Mediation vs. Arbitration vs. Litigation: What's the Difference?
Created by FindLaw's team of legal writers and editors | Last reviewed November 12, 2019
Mediation vs. Arbitration: What’s the Difference?
The main difference between mediation and arbitration is the process used to solve your conflict. Both options will help you solve a legal issue outside of the traditional court process, but they use two different methods to get you from A to Z.
- Mediation: a non-binding process generally conducted with a single mediator who does not judge the case but facilitates discussion and eventual resolution of the dispute.
- Arbitration: typically a binding process that replaces the full trial process with multiple (often three) chosen people to serve as judges in your case
Arbitration is generally conducted with a panel of multiple arbitrators who take on a role like that of a judge, make decisions about evidence and give written opinions (which can be binding or non-binding). Although arbitration is sometimes conducted with one arbitrator, the most common procedure is for each side to select an arbitrator. Then, those two arbitrators select a third arbitrator, at which point the dispute is presented to the three chosen arbitrators. Decisions are made by majority vote.
Arbitration and mediation are similar in that they are alternatives to traditional litigation, and sometimes they are used in conjunction with litigation (opposing parties may first try to negotiate, and if that fails, move forward to trial). Both arbitration and mediation employ a neutral third party to oversee the process, and they both can be binding.
The Success of Mediation in Modern Litigation
Litigation is generally something people seek to avoid. It's expensive, time consuming, emotionally draining and unpredictable –- until a judge or jury decides the case, you can never be certain of the outcome. Because litigation is so inefficient for most of us, alternative dispute resolution, such as arbitration and mediation, has become increasingly popular. But before moving forward with possible alternative dispute resolutions, you should first know the difference between arbitration and mediation.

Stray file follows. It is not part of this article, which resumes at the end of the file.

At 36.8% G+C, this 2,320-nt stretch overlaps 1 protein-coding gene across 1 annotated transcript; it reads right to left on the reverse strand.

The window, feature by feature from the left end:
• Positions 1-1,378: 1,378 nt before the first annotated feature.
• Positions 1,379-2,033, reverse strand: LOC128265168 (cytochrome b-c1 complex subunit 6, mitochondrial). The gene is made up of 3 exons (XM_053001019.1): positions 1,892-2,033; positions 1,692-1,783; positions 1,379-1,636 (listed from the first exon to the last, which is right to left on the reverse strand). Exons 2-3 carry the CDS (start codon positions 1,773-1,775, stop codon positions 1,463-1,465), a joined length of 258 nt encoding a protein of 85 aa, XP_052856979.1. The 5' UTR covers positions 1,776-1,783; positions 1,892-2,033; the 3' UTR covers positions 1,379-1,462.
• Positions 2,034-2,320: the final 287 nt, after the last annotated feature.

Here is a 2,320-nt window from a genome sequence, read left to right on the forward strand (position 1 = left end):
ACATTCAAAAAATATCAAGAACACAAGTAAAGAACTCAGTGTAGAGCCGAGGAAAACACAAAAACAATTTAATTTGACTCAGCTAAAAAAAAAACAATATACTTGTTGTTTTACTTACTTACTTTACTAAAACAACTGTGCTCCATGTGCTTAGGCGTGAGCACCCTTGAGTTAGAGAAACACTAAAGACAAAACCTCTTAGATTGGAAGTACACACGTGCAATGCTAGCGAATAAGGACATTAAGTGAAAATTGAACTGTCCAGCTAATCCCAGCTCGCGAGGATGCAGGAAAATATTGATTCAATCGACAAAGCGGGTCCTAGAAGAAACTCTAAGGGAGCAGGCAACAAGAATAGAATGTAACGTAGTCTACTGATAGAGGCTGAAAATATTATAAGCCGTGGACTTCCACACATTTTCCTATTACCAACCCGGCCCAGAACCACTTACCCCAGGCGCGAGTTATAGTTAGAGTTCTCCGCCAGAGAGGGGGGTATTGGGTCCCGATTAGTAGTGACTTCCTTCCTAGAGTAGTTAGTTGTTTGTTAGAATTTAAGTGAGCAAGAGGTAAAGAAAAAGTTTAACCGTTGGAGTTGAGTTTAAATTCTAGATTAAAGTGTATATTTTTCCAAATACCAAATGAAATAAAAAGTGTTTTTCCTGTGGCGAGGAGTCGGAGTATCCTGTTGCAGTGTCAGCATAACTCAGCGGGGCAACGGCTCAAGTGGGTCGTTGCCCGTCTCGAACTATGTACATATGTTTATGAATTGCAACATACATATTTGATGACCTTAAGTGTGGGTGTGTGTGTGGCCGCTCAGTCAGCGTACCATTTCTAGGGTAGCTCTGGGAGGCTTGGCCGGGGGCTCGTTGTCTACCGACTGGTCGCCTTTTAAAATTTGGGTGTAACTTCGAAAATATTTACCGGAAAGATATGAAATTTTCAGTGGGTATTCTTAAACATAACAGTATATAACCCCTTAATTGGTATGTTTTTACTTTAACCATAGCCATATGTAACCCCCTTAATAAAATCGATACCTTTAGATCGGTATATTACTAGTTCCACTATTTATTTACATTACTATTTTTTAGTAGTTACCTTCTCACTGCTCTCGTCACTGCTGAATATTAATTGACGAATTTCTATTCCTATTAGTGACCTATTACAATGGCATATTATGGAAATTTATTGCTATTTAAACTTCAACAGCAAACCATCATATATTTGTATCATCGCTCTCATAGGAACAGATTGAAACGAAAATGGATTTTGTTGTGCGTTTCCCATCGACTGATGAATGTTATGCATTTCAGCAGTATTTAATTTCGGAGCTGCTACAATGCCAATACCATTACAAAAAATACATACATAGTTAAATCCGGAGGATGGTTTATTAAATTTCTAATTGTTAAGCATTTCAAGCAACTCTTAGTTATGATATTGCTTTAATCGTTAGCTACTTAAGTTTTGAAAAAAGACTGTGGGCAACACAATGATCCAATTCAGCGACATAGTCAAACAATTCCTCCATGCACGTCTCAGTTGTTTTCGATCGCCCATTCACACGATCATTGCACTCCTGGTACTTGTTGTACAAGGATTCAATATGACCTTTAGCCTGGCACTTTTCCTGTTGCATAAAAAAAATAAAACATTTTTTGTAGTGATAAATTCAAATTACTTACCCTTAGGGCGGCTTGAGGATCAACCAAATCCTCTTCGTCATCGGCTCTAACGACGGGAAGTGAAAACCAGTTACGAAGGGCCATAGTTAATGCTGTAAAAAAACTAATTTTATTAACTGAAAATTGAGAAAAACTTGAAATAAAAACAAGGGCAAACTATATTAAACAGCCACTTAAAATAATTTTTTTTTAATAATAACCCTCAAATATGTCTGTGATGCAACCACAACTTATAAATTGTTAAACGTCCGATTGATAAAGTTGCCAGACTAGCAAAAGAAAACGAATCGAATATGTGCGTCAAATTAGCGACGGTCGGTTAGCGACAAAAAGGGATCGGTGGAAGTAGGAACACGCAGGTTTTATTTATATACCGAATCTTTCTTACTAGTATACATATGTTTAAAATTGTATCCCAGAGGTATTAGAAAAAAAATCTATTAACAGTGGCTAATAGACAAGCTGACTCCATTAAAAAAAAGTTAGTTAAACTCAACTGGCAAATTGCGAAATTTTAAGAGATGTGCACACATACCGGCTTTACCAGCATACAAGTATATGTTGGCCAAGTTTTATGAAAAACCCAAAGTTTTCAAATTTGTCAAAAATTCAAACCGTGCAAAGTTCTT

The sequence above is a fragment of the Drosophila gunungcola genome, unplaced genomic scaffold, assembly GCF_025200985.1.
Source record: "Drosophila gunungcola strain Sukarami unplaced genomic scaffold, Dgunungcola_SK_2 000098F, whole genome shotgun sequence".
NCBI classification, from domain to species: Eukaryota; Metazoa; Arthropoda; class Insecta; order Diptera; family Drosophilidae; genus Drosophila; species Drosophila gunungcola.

Mediation has enjoyed increasing popularity as an important part of the litigation process. For example, in Florida, almost all lawsuits are required to be mediated before a court will allow them to be put on the trial calendar. The reasoning behind this requirement, according to the Florida Senate, is because mediation has proven effective in reducing court dockets and trials, and offers a more efficient, cost-effective option to litigation.
Mediation enjoys such high success rates because the parties are brought together in an environment where they can freely and confidentially present their position in front of a neutral third party. Mediation attempts to limit the issues and put them into proper perspective. Participants often feel much better after having an opportunity to get things "off their chest," and also benefit from hearing the other party's point of view. The neutrality and more relaxed atmosphere of mediation may eliminate the desire to continue hostile litigation once both parties have seen all the issues in a fair light.
Mediation can be used for any kind of dispute; there is no need to wait until a dispute results in a lawsuit and is sent to mediation by a judge. Pre-lawsuit mediation is becoming more widely accepted as a sensible way of resolving disputes before they turn into litigation. Besides being confidential and non-binding, mediation is relatively quick and inexpensive compared to litigating a dispute.
Please note that while most certified mediators are attorneys, mediators will not give legal advice during the mediation and are not supposed to make legal conclusions about the merits of either party's position. When the parties come to an eventual agreement, the parties themselves will put the agreement in writing and sign it so that it then becomes a binding contract.
If you want to mediate a dispute, you and the opposing party should enter into a pre-mediation contract. This simple contract should include the following:
- The mediation should be confidential and non-binding.
- The parties should agree on who will conduct the mediation and how the mediator will be paid. The cost of the mediator is typically split between the two parties.
- The parties should agree on the length of the mediation. Most mediation is scheduled for either a half-day or a full day.
- The parties should agree to mediate in good faith until either party reasonably determines that it is fruitless to continue. If the parties cannot reach an agreement, the mediation will result in what is known as an impasse.
Where Should You Begin?
If two or more parties have a dispute that they think may be appropriate for mediation, they may contact an attorney to advise them on the benefits of mediation versus litigation and to help them locate a mediator. If the parties like to mediate on their own without the help of attorneys, then they should contact their state bar association who will have a list of mediators to contact for an appointment. Alternatively, they can get in touch with a mediation and/or arbitration organization.
Mediation is a less hostile, less confrontational format for resolving disputes, where parties attempt to resolve their differences between themselves rather than relying on an inefficient, expensive, and time-consuming judicial system. Before your litigation advances, work with your attorney to determine if mediation is right for your case.
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